Some important mercury salts and their usage are as follows: Mercury (I) chloride (used in medicine, acousto-optical filters and in electrochemistry); Mercury (II) chloride (a very corrosive, easily sublimating, and poisonous substance); Mercury fulminate (a detonator widely used in explosives); Mercury (II) oxide (main oxide of mercury); Mercury (II) sulfide (found naturally as the ore cinnabar or vermilion, a high-grade paint pigment); Mercury (II) selenide, Mercury (II) telluride, Mercury cadmium telluride, and Mercury zinc telluride (semiconductors and infrared detector materials). Organic mercury compounds are also important. Methyl-mercury is a dangerous compound that is widely found as a pollutant in water bodies and streams. [4]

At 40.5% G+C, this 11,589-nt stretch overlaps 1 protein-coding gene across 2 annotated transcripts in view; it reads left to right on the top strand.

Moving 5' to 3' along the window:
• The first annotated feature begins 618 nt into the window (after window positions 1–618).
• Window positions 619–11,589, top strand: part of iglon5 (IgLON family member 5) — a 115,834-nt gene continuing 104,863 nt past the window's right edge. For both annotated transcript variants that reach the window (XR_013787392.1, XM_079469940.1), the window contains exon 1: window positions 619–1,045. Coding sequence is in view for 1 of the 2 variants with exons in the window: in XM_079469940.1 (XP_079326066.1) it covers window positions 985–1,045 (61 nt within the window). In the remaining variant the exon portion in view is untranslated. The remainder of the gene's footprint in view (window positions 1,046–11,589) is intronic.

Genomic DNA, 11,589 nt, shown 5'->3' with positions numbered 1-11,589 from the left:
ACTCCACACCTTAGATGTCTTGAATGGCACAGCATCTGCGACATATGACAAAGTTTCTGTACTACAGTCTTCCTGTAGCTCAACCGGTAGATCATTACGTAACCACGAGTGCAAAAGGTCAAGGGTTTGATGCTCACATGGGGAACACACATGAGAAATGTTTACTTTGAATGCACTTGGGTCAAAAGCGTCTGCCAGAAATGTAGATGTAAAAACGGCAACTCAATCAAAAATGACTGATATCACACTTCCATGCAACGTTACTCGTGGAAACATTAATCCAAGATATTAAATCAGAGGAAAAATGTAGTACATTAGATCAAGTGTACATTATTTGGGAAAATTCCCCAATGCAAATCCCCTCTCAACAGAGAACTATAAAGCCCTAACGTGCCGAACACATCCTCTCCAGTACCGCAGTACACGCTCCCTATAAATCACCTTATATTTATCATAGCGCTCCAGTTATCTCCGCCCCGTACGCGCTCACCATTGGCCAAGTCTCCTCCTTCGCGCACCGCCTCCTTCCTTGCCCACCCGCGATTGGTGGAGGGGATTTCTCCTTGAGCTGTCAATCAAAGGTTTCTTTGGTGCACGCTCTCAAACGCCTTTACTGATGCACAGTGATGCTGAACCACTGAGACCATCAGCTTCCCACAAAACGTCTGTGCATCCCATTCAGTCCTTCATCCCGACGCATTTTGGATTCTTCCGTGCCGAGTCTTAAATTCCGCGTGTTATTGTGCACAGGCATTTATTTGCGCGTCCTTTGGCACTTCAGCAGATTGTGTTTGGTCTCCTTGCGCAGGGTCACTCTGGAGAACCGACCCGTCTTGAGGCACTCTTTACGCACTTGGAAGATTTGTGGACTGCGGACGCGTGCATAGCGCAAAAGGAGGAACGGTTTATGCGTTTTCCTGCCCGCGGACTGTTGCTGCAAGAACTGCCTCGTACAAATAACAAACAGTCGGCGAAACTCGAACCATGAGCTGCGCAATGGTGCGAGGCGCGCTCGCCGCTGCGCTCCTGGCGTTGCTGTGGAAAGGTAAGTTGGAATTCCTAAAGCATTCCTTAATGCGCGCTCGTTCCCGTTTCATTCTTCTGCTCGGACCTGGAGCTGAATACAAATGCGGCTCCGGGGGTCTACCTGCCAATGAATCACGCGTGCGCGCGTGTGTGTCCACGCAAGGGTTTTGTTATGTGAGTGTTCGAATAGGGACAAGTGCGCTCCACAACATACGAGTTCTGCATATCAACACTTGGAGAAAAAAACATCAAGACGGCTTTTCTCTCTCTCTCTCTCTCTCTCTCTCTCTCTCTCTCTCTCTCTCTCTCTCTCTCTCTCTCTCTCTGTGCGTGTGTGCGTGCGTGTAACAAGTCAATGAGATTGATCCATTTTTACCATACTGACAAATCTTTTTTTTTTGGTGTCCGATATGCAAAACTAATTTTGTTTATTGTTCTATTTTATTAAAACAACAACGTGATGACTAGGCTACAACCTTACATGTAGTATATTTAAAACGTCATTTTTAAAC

Mercury Toxicity Top


Mercury gets released into the environment either by volcanic eruptions or by human activities. Volcanic eruptions can increase the atmospheric source by 4-6 times. [5] Natural sources, such as volcanoes, are responsible for approximately half of the atmospheric mercury emissions. The human-generated half can be divided into the following estimated percentages [6] (global human-caused-mercury emissions estimates in 2000):

  • 65% from stationary combustion, such as coal-fired power plants.
  • 11% from gold production.
  • 6.8% from nonferrous metal production, typically smelters.
  • 6.4% from cement production.
  • 3.0% from waste disposal, including municipal and hazardous waste, crematoria, and sewage sludge incineration.
  • 3.0% from caustic soda production.
  • 1.4% from pig iron and steel production.
  • 1.1% from mercury production, mainly for batteries.
  • 2.0% from other sources.


Mercury also enters into the environment through the disposal (eg, land filling, incineration) of certain products. Products containing mercury include the following: auto parts, batteries, fluorescent bulbs, medical products, thermometers, and thermostats.